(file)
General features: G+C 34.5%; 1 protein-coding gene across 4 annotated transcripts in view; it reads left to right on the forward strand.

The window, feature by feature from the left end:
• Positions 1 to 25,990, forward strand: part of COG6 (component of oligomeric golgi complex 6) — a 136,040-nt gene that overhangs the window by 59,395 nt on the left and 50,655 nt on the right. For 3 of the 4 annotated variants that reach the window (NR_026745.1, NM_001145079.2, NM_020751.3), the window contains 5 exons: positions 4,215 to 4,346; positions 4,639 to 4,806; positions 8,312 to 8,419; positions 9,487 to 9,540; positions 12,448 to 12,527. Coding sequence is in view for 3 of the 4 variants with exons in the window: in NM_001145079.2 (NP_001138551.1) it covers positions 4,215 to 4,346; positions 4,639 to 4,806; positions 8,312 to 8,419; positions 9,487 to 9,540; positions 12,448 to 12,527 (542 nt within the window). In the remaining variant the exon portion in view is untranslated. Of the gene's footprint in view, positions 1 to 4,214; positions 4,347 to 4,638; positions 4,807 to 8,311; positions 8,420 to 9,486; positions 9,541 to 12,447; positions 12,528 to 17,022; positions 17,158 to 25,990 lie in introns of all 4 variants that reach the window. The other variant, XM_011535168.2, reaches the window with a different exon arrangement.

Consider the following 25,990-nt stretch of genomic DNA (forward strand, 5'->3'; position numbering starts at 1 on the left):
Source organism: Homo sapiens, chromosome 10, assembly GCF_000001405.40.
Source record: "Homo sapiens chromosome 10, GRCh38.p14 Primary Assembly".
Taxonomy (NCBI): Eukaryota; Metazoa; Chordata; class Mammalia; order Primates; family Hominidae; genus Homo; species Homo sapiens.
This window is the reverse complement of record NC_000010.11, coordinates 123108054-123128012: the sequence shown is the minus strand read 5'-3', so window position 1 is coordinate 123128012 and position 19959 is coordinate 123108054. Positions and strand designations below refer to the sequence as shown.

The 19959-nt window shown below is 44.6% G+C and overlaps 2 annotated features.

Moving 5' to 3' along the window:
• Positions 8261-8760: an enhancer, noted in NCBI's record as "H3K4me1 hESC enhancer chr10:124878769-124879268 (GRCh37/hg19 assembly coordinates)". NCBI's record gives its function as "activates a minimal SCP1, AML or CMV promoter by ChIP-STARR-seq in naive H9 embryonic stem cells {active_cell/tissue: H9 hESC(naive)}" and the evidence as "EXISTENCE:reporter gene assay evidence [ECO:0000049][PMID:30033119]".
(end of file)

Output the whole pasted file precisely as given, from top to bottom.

General features: G+C 34.5%; 1 protein-coding gene across 4 annotated transcripts in view; it reads left to right on the forward strand.

The window, feature by feature from the left end:
• Positions 1 to 25,990, forward strand: part of COG6 (component of oligomeric golgi complex 6) — a 136,040-nt gene that overhangs the window by 59,395 nt on the left and 50,655 nt on the right. For 3 of the 4 annotated variants that reach the window (NR_026745.1, NM_001145079.2, NM_020751.3), the window contains 5 exons: positions 4,215 to 4,346; positions 4,639 to 4,806; positions 8,312 to 8,419; positions 9,487 to 9,540; positions 12,448 to 12,527. Coding sequence is in view for 3 of the 4 variants with exons in the window: in NM_001145079.2 (NP_001138551.1) it covers positions 4,215 to 4,346; positions 4,639 to 4,806; positions 8,312 to 8,419; positions 9,487 to 9,540; positions 12,448 to 12,527 (542 nt within the window). In the remaining variant the exon portion in view is untranslated. Of the gene's footprint in view, positions 1 to 4,214; positions 4,347 to 4,638; positions 4,807 to 8,311; positions 8,420 to 9,486; positions 9,541 to 12,447; positions 12,528 to 17,022; positions 17,158 to 25,990 lie in introns of all 4 variants that reach the window. The other variant, XM_011535168.2, reaches the window with a different exon arrangement.

Consider the following 25,990-nt stretch of genomic DNA (forward strand, 5'->3'; position numbering starts at 1 on the left):
Source organism: Homo sapiens, chromosome 10, assembly GCF_000001405.40.
Source record: "Homo sapiens chromosome 10, GRCh38.p14 Primary Assembly".
Taxonomy (NCBI): Eukaryota; Metazoa; Chordata; class Mammalia; order Primates; family Hominidae; genus Homo; species Homo sapiens.
This window is the reverse complement of record NC_000010.11, coordinates 123108054-123128012: the sequence shown is the minus strand read 5'-3', so window position 1 is coordinate 123128012 and position 19959 is coordinate 123108054. Positions and strand designations below refer to the sequence as shown.

The 19959-nt window shown below is 44.6% G+C and overlaps 2 annotated features.

Moving 5' to 3' along the window:
• Positions 8261-8760: an enhancer, noted in NCBI's record as "H3K4me1 hESC enhancer chr10:124878769-124879268 (GRCh37/hg19 assembly coordinates)". NCBI's record gives its function as "activates a minimal SCP1, AML or CMV promoter by ChIP-STARR-seq in naive H9 embryonic stem cells {active_cell/tissue: H9 hESC(naive)}" and the evidence as "EXISTENCE:reporter gene assay evidence [ECO:0000049][PMID:30033119]".